My Lords, notwithstanding what my noble friend said about how funds are disbursed and made available for acquisitions, what can the Government do to encourage museums and galleries to acquire contemporary work—he has already touched on this point—particularly as many great artists are uncelebrated in their own time and require the support of loyal and courageous patrons to make sure that their work survives?

My Lords, I have already mentioned the meeting that took place on 10 July. One of the issues on the table was the fact that contemporary art is not being collected as rigorously as it should be. There is a danger that collections will not reflect the need of the changing British society or the world around us. It is important that our museums collect work by young contemporary artists for the future generation.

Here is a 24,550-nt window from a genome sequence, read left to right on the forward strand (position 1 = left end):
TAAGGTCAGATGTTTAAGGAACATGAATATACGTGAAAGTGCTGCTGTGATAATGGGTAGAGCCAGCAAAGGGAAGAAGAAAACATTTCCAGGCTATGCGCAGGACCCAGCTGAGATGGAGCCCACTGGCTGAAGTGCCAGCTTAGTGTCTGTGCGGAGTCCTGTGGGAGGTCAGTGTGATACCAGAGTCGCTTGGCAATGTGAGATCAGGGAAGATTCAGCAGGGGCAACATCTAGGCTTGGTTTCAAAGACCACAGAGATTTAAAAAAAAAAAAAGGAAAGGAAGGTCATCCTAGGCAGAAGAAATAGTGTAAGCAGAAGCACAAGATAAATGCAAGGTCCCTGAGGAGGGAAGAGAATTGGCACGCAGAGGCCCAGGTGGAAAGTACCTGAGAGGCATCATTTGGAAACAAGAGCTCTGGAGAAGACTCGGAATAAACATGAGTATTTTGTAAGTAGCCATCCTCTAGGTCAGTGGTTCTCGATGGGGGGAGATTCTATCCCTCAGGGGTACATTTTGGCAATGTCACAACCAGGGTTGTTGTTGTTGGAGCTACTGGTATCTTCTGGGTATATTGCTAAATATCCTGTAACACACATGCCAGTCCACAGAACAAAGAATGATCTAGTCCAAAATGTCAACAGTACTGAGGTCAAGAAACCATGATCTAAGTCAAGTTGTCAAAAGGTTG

My Lords, I support the call by my noble friend Lord Sheldon for increased funding for the purchase of works of art. Will the Minister also acknowledge the severe problem of providing funds to conserve existing works of art that lie in the vaults of our public museums and the importance of providing sufficient exhibition space so that the public can enjoy those holdings?

My Lords, the National Art Collections Fund, led by that great campaigner David Barrie, wrote a report recently arguing that 92 per cent of museums surveyed felt that there was inadequate funding. It also revealed that 84 per cent of museum directors felt that shortage of space was a serious obstacle to collecting and that 82 per cent felt that the shortage of staff and management time was a serious problem. My noble friend raises important matters that will be looked at as part of the ongoing discussions between the museum and gallery directors and the DCMS.